European cities could avoid 114,000 deaths a year from pollution, according to a Barcelona study


Archive - View of the city of Barcelona from the Collserola mountain range, on a day of high pollution.

Archive – View of the city of Barcelona from the Collserola mountain range, on a day of high pollution.
EUROPA PRESS – Archive

Researchers from Barcelona Institute of Global Health (ISGlobal) have detected in a study that european cities could avoid 114,000 premature deaths every year if they comply with the new air quality recommendations presented by the World Health Organization (WHO) in September 2021, compared to the previous guidelines.

The global results, which are an update of a January 2021 study, have been published in a letter in the journal. ‘The Lancet Planetary Health’, while the specific results of each city have been published on the website of the ISGlobal Ranking of Cities, reports the center promoted by the La Caixa Foundation it’s a statement.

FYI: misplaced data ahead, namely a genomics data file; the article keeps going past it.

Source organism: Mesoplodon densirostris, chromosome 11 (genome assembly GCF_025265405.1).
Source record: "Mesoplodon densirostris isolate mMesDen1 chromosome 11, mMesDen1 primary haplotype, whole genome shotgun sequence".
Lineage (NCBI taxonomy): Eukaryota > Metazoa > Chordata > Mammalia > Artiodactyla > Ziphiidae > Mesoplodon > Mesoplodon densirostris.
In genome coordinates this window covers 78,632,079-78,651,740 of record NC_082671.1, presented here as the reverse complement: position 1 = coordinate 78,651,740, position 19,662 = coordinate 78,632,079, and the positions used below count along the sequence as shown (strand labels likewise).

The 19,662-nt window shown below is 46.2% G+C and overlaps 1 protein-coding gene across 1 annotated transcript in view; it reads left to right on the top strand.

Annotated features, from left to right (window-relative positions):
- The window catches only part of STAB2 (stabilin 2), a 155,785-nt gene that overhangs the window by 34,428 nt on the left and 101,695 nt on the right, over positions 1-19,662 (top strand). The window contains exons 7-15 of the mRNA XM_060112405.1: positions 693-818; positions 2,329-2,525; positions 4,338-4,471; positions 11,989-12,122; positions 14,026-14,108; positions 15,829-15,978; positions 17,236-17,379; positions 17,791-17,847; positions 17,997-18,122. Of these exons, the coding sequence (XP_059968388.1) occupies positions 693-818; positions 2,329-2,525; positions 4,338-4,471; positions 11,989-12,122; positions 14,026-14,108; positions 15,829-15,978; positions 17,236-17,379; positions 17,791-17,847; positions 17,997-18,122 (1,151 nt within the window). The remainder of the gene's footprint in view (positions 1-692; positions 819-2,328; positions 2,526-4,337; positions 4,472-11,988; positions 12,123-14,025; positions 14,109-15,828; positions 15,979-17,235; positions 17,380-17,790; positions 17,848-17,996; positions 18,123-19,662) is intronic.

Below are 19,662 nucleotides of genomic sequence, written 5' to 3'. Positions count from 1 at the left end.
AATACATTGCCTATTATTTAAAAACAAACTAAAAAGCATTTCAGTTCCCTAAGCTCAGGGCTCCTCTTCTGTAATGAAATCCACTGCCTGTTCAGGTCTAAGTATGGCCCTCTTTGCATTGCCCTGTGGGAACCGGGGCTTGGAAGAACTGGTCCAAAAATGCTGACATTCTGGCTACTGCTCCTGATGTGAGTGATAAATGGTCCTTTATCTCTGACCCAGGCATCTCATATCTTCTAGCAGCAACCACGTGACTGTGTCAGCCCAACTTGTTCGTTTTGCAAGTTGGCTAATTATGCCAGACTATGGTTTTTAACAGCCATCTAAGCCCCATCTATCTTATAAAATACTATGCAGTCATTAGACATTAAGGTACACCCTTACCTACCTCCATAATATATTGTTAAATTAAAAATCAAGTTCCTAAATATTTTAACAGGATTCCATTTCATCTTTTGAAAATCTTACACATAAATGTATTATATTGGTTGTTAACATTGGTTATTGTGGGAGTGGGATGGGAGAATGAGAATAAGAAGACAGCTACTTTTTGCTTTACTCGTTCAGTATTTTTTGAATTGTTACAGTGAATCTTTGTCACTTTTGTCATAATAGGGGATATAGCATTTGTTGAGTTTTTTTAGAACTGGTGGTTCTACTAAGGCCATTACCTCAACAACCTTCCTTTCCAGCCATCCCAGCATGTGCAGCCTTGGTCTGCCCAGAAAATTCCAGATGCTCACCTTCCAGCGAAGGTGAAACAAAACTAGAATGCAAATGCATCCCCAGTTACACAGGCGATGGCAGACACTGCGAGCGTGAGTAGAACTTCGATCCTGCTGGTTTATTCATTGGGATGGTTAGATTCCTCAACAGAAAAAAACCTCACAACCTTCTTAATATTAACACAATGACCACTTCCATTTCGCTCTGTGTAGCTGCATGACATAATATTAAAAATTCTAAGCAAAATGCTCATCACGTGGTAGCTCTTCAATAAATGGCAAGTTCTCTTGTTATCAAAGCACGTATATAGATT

In the first work, the researchers detected that European cities could avoid up to 51,000 premature deaths each year by complying with those then in force WHO air quality recommendations, published in 2005.

Following the publication of the new recommendations, the research team has carried out a new assessment of the burden of mortality attributable to fine particulate matter (PM2.5) and nitrogen dioxide (NO2) in the same 1,000 European cities included in the original study.

A) Yes, Madrid would go from avoiding 206 annual deaths in case of reaching the old WHO recommendations to avoid 1,966 if I achieved the new goal; Barcelona from 82 to 1,554; Antwerp from 22 to 254; Turin from 34 to 562; Paris from 185 to 2,135, and Milan from 103 to 1,864.

Rankings

The ten cities with the highest load mortality attributable to contamination by PM2.5 are: Brescia (Italy), Bergamo (Italy), Karviná (Czech Republic), Vicenza (Italy), Metropolitan Union of Upper Silesia (Poland), Ostrava (Czech Republic), Jastrzebie-Zdrój (Poland), Saronno (Italy), Rybnik (Poland) and Havírov (Czech Republic).

Regarding the burden of mortality associated with NO2, the ten cities that top the list are: the metropolitan area of Madrid (Spain), Antwerp (Belgium), Turin (Italy), the Paris metropolitan area (France), the Milan metropolitan area (Italy), the Barcelona metropolitan area (Spain), Mollet del Vallès (Spain), Brussels (Belgium), Herne (Germany) and Argenteuil-Bezons (France).

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